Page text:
MA in Economics
Milton Friedman once described the “Chicago School” of economics as rejecting both theory without evidence and evidence without theory. This is equally true of economics at Clemson. The goal of our graduate program is to help students become adept at using economic theory in order to formulate and test hypotheses about any aspect of social interaction. The wide range of topics investigated by Clemson students testifies to our success in reaching this goal. In recent theses and dissertations, our students have studied the political determinants of the geographical distribution of Canadian federal government spending, the pattern of state spending on African-Americans’ education in South Carolina in the first half of the twentieth century, the relation between education and economic growth in the states of the U.S., the proper pricing of stock options, and the extent to which tort reform has affected health care services.
The MA in Economics
Many students come to Clemson for the purpose of obtaining a terminal master’s degree. We consider our master’s program an integral part of our overall graduate program and believe that we offer excellent professional preparation for analysis or management positions in business or government. Job placement for Clemson’s MA graduates ranks with the top MBA programs in the region. The program is also an excellent first step toward advanced graduate work in economics or law at other universities. As in the case of the PhD program, the MA curriculum stresses the development of students’ analytical skills, in particular their ability to identify key questions and to use theoretical and empirical tools to answer them.
Students who enroll in the MA program as their terminal degree as well as students with plans to pursue further graduate study elsewhere are required to complete 24 semester hours of course work and submit an acceptable thesis. There is also a non-thesis option in which students substitute more quantitative courses for the thesis.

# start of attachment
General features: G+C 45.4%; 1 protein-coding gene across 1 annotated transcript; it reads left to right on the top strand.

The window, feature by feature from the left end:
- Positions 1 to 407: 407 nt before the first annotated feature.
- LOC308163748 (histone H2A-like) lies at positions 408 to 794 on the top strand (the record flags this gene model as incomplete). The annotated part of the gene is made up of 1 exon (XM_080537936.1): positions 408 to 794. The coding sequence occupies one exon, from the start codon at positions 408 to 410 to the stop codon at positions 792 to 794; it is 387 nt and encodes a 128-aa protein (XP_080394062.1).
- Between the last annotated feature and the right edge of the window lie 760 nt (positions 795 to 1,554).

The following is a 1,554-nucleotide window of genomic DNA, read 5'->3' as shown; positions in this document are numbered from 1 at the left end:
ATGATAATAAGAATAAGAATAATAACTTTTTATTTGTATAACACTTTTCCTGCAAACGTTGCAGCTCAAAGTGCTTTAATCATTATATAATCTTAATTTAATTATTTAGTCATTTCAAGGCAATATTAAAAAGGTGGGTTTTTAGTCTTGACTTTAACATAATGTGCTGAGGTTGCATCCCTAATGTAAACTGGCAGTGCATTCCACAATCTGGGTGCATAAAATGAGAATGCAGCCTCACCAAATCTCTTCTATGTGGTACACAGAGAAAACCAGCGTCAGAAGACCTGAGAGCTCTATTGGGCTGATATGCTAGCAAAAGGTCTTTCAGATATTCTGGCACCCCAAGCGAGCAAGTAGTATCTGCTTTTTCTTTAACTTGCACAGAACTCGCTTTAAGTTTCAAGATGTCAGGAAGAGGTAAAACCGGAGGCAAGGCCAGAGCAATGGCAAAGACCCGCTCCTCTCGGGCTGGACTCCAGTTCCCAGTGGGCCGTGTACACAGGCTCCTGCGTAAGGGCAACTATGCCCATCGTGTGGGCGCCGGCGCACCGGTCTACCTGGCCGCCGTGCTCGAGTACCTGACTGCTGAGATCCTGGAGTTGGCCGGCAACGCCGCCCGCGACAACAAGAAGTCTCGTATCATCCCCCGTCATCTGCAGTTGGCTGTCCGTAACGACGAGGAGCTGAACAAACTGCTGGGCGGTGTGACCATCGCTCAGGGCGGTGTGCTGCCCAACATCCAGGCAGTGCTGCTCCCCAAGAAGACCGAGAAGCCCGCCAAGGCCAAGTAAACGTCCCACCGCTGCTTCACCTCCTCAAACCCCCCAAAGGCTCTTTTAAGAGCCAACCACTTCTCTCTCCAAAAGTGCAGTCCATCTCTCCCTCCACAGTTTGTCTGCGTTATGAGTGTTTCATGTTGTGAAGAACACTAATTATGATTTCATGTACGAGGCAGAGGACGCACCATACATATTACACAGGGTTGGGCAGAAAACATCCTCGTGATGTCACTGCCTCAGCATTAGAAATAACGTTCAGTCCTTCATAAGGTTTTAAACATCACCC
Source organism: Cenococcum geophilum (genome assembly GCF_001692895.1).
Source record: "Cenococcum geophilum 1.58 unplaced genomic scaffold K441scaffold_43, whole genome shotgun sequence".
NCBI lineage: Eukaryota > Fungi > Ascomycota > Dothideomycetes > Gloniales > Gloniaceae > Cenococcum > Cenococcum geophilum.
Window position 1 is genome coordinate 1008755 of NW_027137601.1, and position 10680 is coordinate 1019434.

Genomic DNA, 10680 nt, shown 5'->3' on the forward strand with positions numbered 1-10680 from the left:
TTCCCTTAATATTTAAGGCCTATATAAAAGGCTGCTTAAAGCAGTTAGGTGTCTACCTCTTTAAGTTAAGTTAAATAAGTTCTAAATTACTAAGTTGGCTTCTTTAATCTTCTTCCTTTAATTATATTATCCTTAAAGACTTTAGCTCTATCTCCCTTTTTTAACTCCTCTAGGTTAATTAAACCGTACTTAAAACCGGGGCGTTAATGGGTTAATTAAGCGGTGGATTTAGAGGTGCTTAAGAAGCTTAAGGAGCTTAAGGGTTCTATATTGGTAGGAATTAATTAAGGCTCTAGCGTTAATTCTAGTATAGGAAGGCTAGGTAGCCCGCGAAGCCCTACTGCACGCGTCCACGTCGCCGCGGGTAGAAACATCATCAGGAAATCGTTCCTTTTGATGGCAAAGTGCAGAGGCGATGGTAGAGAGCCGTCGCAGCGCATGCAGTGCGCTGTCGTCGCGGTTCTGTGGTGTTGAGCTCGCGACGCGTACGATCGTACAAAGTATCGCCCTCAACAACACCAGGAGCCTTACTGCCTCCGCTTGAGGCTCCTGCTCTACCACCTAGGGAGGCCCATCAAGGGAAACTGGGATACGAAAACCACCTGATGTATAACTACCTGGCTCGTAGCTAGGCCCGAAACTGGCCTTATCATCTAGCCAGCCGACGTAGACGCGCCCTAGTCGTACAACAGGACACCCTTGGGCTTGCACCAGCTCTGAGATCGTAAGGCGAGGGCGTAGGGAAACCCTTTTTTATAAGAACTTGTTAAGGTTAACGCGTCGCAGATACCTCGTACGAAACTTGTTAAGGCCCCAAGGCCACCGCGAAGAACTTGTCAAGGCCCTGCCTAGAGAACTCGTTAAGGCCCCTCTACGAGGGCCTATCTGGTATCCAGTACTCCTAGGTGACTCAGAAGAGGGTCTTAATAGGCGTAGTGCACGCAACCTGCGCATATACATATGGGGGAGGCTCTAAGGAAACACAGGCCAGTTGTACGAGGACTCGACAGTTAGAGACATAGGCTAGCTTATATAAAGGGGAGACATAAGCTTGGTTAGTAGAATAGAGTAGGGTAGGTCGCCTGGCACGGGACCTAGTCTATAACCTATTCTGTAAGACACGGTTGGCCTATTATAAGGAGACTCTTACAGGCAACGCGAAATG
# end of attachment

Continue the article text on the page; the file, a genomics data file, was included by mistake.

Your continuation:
Application Deadlines & Financial Assistance
Apply now. You can initiate your application process with the informal application. For early consideration for financial aid, we need a completed application including official transcripts and GRE scores by Jan. 15. However, this is not a deadline. We will consider applications into the spring semester.
Financial assistance is focused on students studying for the PhD in economics. Apply early if you want funding. Several of the most generous university-wide fellowships are decided in February following nomination by the department. In order to qualify for these awards, applicants must submit all official transcripts and other supporting documents by early January. However, we consider applications from promising students continuously throughout the year.
The primary source of funding for our graduate students is the department itself. Promising first-year students receive research assistantships that pay direct stipends of $15,000 for the academic year, and are accompanied by a reduction in tuition and fees to a nominal level. University-wide and outside fellowship awards supplement this stipend for top applicants. Do note that department stipends are subject to review beginning in the second semester, for their continuation is contingent upon satisfactory performance.
In addition to the standard stipend, the department awards competitive fellowships funded by our John E. Walker endowment. Fellowships of up to $6,000 enhance the base stipend for truly gifted students.
Second-year students are eligible for teaching assistantships as well as research assistantships. Teaching assistants are chosen on the basis of their performance in their first-year classes and their proficiency in spoken English. Those who perform well as teaching assistants in their second year are eligible to teach courses on their own in their third year and beyond. Assistantship awards to students who teach their own courses are quite substantial.
Our most prestigious awards are the Earhart Fellowship and Koch Dissertation Fellowships. These are awarded for one academic year to students who exhibit exceptional promise. These fellowships pay $20,000 per year and cover all tuition and fees.
All in all, every effort is made to fund our graduate students. Even in those cases where the stipend may be small, the tuition savings are large. The quality of education and excellent placement record of the department, as well as the very low cost of living here, make it worthwhile to consider Clemson over many other schools that may offer slightly higher initial stipends. We are committed to fund every outstanding student.